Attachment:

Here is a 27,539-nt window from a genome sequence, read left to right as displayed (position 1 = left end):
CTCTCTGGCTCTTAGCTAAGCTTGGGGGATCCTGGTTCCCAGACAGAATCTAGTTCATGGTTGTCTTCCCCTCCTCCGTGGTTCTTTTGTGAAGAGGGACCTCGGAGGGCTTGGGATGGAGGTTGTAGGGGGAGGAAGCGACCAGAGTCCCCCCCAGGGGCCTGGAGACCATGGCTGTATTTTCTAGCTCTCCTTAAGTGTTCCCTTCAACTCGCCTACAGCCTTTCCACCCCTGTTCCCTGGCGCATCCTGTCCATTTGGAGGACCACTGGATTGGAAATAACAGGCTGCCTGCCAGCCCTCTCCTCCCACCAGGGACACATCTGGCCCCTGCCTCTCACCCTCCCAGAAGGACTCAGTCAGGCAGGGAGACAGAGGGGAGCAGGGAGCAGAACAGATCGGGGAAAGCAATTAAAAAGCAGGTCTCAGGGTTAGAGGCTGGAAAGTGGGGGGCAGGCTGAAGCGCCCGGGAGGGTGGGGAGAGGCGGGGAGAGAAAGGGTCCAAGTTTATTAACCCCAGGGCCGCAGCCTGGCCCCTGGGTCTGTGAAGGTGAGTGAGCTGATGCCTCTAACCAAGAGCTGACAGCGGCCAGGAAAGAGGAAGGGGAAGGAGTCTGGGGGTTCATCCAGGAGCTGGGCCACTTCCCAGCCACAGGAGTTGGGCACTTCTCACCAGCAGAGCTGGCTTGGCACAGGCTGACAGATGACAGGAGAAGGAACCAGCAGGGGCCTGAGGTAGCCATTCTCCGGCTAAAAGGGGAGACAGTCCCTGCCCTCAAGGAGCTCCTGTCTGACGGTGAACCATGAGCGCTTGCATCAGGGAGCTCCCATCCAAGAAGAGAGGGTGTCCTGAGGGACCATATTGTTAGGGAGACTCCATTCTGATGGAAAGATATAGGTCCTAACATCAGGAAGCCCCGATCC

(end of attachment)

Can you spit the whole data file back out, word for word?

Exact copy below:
Here is a 27,539-nt window from a genome sequence, read left to right as displayed (position 1 = left end):
CTCTCTGGCTCTTAGCTAAGCTTGGGGGATCCTGGTTCCCAGACAGAATCTAGTTCATGGTTGTCTTCCCCTCCTCCGTGGTTCTTTTGTGAAGAGGGACCTCGGAGGGCTTGGGATGGAGGTTGTAGGGGGAGGAAGCGACCAGAGTCCCCCCCAGGGGCCTGGAGACCATGGCTGTATTTTCTAGCTCTCCTTAAGTGTTCCCTTCAACTCGCCTACAGCCTTTCCACCCCTGTTCCCTGGCGCATCCTGTCCATTTGGAGGACCACTGGATTGGAAATAACAGGCTGCCTGCCAGCCCTCTCCTCCCACCAGGGACACATCTGGCCCCTGCCTCTCACCCTCCCAGAAGGACTCAGTCAGGCAGGGAGACAGAGGGGAGCAGGGAGCAGAACAGATCGGGGAAAGCAATTAAAAAGCAGGTCTCAGGGTTAGAGGCTGGAAAGTGGGGGGCAGGCTGAAGCGCCCGGGAGGGTGGGGAGAGGCGGGGAGAGAAAGGGTCCAAGTTTATTAACCCCAGGGCCGCAGCCTGGCCCCTGGGTCTGTGAAGGTGAGTGAGCTGATGCCTCTAACCAAGAGCTGACAGCGGCCAGGAAAGAGGAAGGGGAAGGAGTCTGGGGGTTCATCCAGGAGCTGGGCCACTTCCCAGCCACAGGAGTTGGGCACTTCTCACCAGCAGAGCTGGCTTGGCACAGGCTGACAGATGACAGGAGAAGGAACCAGCAGGGGCCTGAGGTAGCCATTCTCCGGCTAAAAGGGGAGACAGTCCCTGCCCTCAAGGAGCTCCTGTCTGACGGTGAACCATGAGCGCTTGCATCAGGGAGCTCCCATCCAAGAAGAGAGGGTGTCCTGAGGGACCATATTGTTAGGGAGACTCCATTCTGATGGAAAGATATAGGTCCTAACATCAGGAAGCCCCGATCC